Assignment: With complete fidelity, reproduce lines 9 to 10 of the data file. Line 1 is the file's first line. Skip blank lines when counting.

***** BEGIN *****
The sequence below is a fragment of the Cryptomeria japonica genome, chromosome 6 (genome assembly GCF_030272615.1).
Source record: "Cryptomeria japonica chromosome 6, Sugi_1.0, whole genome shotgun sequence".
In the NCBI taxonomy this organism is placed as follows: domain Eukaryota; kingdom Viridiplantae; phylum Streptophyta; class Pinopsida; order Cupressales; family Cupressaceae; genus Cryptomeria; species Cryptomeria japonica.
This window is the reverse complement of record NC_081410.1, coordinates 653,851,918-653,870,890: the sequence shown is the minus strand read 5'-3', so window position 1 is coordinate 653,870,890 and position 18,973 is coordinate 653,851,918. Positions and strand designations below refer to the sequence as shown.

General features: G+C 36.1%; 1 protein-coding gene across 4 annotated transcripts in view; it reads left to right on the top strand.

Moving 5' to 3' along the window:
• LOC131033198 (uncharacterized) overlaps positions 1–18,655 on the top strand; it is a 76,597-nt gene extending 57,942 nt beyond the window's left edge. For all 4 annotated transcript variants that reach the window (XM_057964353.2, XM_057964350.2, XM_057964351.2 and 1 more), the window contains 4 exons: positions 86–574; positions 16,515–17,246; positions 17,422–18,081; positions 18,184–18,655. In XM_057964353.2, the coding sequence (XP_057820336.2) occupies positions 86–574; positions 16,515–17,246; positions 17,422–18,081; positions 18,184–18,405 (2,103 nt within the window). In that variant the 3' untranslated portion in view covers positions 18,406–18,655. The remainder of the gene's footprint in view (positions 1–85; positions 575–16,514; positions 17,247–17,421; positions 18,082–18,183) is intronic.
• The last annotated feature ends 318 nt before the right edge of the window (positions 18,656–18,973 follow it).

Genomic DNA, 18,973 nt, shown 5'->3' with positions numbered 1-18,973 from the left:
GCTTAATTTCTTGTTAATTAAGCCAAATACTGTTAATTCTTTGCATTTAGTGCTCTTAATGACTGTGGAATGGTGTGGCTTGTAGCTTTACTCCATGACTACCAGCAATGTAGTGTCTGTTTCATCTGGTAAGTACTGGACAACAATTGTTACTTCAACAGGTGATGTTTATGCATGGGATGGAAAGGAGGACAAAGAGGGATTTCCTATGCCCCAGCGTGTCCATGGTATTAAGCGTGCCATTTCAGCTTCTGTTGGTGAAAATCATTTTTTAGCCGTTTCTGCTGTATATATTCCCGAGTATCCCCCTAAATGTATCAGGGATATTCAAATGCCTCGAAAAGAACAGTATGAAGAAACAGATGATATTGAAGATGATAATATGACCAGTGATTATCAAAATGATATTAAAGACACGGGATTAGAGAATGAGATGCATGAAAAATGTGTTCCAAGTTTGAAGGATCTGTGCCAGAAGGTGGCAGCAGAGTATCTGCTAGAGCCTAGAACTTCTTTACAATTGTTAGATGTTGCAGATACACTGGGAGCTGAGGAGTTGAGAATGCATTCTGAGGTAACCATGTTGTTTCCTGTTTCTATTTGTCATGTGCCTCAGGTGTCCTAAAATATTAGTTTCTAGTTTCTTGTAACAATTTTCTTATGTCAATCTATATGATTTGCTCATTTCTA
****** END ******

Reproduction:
Genomic DNA, 18,973 nt, shown 5'->3' with positions numbered 1-18,973 from the left:
GCTTAATTTCTTGTTAATTAAGCCAAATACTGTTAATTCTTTGCATTTAGTGCTCTTAATGACTGTGGAATGGTGTGGCTTGTAGCTTTACTCCATGACTACCAGCAATGTAGTGTCTGTTTCATCTGGTAAGTACTGGACAACAATTGTTACTTCAACAGGTGATGTTTATGCATGGGATGGAAAGGAGGACAAAGAGGGATTTCCTATGCCCCAGCGTGTCCATGGTATTAAGCGTGCCATTTCAGCTTCTGTTGGTGAAAATCATTTTTTAGCCGTTTCTGCTGTATATATTCCCGAGTATCCCCCTAAATGTATCAGGGATATTCAAATGCCTCGAAAAGAACAGTATGAAGAAACAGATGATATTGAAGATGATAATATGACCAGTGATTATCAAAATGATATTAAAGACACGGGATTAGAGAATGAGATGCATGAAAAATGTGTTCCAAGTTTGAAGGATCTGTGCCAGAAGGTGGCAGCAGAGTATCTGCTAGAGCCTAGAACTTCTTTACAATTGTTAGATGTTGCAGATACACTGGGAGCTGAGGAGTTGAGAATGCATTCTGAGGTAACCATGTTGTTTCCTGTTTCTATTTGTCATGTGCCTCAGGTGTCCTAAAATATTAGTTTCTAGTTTCTTGTAACAATTTTCTTATGTCAATCTATATGATTTGCTCATTTCTA